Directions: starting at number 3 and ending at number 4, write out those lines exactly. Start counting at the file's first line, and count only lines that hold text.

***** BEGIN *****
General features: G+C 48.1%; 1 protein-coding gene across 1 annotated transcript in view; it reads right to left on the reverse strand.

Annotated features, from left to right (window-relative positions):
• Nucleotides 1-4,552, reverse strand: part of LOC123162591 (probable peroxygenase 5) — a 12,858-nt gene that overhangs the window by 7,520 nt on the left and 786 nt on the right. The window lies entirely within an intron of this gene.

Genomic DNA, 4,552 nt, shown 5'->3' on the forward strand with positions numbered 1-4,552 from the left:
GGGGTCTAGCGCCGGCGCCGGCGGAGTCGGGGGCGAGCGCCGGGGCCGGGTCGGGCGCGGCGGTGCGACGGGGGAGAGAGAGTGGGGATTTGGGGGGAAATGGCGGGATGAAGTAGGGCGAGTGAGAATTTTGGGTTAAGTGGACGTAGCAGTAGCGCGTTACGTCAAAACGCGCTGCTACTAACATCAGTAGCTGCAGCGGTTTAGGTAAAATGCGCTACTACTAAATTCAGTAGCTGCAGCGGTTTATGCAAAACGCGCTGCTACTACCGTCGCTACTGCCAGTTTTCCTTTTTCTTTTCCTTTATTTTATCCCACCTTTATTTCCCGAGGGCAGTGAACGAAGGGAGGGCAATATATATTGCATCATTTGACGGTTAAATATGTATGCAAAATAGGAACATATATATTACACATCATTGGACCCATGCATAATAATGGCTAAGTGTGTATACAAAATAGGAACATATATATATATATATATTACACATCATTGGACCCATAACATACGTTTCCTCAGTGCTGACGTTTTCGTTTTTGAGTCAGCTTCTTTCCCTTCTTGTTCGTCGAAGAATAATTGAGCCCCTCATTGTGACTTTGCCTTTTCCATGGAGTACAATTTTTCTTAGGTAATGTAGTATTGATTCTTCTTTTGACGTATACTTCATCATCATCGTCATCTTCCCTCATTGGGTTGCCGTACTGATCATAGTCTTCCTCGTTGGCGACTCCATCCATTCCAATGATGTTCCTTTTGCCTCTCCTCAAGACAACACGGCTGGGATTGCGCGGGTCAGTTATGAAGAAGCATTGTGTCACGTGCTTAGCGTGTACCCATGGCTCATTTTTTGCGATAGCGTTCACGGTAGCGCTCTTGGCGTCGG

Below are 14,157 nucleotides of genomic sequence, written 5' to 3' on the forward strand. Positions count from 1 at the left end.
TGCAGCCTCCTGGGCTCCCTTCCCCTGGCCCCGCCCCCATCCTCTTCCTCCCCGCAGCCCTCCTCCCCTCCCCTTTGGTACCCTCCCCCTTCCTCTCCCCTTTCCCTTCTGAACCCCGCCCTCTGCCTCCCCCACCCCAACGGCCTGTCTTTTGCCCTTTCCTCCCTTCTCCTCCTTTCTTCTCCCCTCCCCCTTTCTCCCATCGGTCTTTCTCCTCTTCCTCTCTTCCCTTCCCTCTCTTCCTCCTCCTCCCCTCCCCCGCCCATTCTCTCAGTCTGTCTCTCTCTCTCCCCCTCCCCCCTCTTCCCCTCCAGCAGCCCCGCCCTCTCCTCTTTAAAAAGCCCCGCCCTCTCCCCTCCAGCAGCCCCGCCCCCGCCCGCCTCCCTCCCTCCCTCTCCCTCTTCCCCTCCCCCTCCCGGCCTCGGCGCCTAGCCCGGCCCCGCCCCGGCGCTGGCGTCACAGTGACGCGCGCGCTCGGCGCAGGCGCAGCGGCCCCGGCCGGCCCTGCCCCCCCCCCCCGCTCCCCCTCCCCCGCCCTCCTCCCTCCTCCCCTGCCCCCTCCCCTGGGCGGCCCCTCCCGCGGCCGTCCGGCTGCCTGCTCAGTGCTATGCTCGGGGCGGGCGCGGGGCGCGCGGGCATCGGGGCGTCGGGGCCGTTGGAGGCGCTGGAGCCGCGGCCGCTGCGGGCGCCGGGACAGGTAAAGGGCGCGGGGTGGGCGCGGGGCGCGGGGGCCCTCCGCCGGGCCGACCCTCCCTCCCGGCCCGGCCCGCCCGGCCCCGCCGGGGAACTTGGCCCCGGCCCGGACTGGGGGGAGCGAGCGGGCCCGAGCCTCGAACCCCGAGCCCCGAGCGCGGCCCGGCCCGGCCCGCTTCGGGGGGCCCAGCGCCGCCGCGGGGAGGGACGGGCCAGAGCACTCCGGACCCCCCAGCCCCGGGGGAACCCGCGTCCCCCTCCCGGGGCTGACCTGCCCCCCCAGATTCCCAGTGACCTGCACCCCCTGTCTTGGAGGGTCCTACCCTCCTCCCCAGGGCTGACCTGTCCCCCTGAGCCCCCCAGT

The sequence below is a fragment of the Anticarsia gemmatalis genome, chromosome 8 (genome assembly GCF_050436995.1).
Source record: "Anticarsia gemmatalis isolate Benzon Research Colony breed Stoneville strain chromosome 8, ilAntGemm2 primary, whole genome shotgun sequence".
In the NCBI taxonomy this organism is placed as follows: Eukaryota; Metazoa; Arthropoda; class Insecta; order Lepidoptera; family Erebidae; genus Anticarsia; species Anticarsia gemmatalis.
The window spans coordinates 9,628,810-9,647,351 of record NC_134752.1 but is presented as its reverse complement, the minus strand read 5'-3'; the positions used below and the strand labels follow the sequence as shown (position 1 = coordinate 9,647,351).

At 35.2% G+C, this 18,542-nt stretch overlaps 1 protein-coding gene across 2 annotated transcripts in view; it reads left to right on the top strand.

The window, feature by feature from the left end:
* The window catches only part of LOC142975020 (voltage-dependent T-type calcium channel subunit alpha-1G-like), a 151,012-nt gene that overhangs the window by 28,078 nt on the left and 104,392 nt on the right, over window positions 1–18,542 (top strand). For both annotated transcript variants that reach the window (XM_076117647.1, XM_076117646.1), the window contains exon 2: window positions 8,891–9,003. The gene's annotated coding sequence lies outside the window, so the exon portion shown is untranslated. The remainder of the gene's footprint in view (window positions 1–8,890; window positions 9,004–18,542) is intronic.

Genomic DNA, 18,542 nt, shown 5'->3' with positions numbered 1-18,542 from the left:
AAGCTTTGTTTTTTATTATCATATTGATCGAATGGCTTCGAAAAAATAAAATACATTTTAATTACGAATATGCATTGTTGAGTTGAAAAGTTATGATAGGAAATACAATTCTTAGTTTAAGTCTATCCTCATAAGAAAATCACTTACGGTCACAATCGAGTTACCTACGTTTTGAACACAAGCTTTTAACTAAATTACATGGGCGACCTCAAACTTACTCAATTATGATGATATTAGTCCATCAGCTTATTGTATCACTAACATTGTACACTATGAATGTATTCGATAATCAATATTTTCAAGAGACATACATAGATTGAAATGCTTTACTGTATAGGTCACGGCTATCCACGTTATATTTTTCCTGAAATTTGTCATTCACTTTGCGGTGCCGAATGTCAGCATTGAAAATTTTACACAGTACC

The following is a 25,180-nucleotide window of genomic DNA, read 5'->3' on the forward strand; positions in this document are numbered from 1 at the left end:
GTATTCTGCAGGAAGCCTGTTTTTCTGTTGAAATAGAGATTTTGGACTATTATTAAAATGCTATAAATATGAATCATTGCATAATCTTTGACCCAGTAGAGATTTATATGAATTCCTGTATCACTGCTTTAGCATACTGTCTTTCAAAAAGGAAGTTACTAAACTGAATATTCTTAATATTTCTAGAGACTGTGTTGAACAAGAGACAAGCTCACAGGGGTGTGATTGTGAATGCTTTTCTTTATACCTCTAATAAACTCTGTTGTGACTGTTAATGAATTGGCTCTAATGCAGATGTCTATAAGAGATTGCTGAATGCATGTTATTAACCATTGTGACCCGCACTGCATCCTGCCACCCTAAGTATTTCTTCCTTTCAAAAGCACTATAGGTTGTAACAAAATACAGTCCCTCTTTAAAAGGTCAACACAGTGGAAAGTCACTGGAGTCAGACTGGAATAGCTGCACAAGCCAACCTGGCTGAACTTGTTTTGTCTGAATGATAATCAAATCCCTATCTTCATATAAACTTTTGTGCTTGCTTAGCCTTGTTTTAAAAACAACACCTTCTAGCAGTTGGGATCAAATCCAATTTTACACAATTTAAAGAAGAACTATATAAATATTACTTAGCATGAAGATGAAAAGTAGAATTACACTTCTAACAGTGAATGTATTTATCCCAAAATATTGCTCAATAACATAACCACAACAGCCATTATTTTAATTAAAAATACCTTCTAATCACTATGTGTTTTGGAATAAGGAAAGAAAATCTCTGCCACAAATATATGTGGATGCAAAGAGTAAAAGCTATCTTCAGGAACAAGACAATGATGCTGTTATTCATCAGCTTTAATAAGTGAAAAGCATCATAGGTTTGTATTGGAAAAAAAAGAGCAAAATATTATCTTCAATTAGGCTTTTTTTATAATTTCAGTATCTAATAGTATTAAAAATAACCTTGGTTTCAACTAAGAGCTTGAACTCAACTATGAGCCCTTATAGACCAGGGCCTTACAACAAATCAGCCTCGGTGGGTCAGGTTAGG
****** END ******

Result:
• Nucleotides 1-4,552, reverse strand: part of LOC123162591 (probable peroxygenase 5) — a 12,858-nt gene that overhangs the window by 7,520 nt on the left and 786 nt on the right. The window lies entirely within an intron of this gene.

Genomic DNA, 4,552 nt, shown 5'->3' on the forward strand with positions numbered 1-4,552 from the left: